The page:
In the foothills of the Umbrian mountains from the years 1182 through 1226 the world was privileged to come to know the person of Saint Francis of Assisi. Known as the Knight Errant of Assisi, Francesco Bernardone wanted nothing more than to be a brave warrior in the fight against nearby Perguia. His one wish was that he be welcomed home to Assisi as a hero. What he came to realize, of course, was that God had a very different plan for him. As a young man, while praying in the woods just outside of Assisi in the dilapidated Chapel of San Damiano, the Lord spoke to Francis: “Rebuild my Church, which as you can see has fallen into ruin.” Soon Francis came to understand that the Lord was not seeking for the chapel to be patched up, but for Francis to lead the Church at large into a better understanding of its own need to feed the hungry, care for the poor, and to embrace the least among us. And for the remainder of his life Francis would commit his every action to such an endeavor. And as he lay dying near the Chapel of the Little Portion on the night of October 3rd, 1226 Francis commanded his followers: “I have done what is mine to do, now may the Lord show you what is yours to do.”
Almost 800 years after the death of the Poor Man of Assisi the world has come to know another Francis who has also embraced a life of simplicity and humility. Many have suggested that it was Pope John Paul II who told us WHAT to do, Benedict XVI who told us WHY we do it, and Francis who now shows us HOW to do it. And while not being a papal historian nor a Vatican theologian, I can say as an educator that this is a pretty convincing triad with which we can teach our kids about the Petrine Office. But what is most important during this historical time in the Church is to lift up examples like Pope Francis, like TIME Magazine has done, to show the world that the works of mercy are alive in well in the life of the Church. Gratefully, TIME and its fans came to their senses and had Francis grace the cover and capture the title over the likes of Miley Cyrus, Syrian President Assad and Edward Snowden. The twerker, the dictator, and the traitor up against the Argentinian lover – the lover of the poor, the lover of the helpless and vulnerable, the lover of the Gospel message to serve. No match.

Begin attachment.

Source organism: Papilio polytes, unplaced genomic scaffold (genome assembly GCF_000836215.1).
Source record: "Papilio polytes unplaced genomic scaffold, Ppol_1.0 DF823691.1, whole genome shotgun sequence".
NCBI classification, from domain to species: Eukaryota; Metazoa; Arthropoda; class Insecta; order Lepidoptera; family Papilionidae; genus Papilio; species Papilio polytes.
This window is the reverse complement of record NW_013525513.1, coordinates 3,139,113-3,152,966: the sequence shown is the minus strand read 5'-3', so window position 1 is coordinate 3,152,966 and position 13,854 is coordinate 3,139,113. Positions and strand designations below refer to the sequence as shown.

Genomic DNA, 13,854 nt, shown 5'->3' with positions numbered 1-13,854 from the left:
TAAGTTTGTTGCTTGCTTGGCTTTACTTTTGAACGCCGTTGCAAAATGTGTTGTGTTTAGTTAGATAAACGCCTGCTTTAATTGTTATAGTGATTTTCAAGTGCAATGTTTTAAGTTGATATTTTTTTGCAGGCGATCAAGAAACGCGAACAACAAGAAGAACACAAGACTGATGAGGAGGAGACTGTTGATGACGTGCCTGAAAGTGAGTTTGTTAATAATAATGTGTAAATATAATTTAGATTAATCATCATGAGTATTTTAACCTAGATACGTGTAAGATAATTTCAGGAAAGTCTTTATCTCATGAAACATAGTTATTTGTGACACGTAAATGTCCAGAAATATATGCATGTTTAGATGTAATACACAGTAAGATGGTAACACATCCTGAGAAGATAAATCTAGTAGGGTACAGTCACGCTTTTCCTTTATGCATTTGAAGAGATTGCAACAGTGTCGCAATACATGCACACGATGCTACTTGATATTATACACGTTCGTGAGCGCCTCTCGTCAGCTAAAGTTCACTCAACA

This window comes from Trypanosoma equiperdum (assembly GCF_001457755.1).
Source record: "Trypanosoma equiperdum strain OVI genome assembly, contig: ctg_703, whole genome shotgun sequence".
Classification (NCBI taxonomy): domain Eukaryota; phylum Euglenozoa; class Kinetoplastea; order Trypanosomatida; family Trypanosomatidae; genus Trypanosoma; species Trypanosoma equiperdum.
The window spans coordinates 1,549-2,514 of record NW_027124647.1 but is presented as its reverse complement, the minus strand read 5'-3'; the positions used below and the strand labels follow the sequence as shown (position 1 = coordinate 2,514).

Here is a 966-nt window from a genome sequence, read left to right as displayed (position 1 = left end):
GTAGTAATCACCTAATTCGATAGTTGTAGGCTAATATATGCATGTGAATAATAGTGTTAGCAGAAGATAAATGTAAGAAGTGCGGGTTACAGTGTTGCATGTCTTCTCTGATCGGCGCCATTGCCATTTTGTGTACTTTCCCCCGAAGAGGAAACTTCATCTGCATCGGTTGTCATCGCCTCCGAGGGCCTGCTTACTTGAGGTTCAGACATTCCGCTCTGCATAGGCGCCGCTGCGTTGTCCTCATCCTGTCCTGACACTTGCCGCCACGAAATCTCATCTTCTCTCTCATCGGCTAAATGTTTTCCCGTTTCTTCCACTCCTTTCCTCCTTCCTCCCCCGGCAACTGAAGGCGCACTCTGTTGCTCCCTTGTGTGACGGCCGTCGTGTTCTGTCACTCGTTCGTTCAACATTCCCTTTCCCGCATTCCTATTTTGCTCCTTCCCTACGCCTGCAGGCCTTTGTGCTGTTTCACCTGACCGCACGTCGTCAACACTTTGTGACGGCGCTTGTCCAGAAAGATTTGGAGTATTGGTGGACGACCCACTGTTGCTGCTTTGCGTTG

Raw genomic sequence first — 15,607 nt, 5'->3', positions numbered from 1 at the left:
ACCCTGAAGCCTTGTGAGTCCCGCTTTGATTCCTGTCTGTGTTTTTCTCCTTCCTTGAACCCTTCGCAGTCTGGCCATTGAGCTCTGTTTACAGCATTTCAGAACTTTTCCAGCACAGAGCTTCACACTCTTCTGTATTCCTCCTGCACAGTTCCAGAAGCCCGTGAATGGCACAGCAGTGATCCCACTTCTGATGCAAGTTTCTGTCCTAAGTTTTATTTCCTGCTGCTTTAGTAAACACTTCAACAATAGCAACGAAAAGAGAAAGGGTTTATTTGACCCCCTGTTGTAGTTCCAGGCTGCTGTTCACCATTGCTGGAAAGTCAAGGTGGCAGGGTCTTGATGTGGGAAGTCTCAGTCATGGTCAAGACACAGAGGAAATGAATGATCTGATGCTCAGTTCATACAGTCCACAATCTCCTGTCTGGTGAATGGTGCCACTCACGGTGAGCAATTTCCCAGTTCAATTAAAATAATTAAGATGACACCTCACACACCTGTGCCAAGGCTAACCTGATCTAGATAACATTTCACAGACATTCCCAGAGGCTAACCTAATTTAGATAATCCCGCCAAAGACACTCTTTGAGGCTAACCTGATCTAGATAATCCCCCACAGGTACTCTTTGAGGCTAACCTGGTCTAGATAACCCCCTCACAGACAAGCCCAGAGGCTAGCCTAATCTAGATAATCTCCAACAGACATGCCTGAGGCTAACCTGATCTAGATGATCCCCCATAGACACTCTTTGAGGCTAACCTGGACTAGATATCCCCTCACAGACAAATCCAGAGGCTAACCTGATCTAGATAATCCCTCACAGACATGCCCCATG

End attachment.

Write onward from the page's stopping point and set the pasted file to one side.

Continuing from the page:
In the end what we have here is an opportunity to celebrate the triumph of love over hate, of peace over war, of humility over arrogance and of trust over betrayal. What Francis has done in his less than 300 days in office (yes, it’s only been that many days) is to take the world by storm with the simplicity of his namesake, Francis of Assisi. Having first paid his hotel bill on the day after his election, personally calling to cancel his newspaper subscription in Buenos Aires, and then opting out of the Papal Palace, Papa Bergoglio has gone on to use his weekly audiences and daily homilies to preach a refreshingly new Gospel message. Perhaps then it is providential that it was Francis of Assisi who was credited with this quote: “Preach the Gospel everyday and when necessary use words.” I suspect when historians look back on this papacy that we have been privileged to witness, they will remember much more about what Pope Francis DID rather than what he SAID. And isn’t that the point for all of us?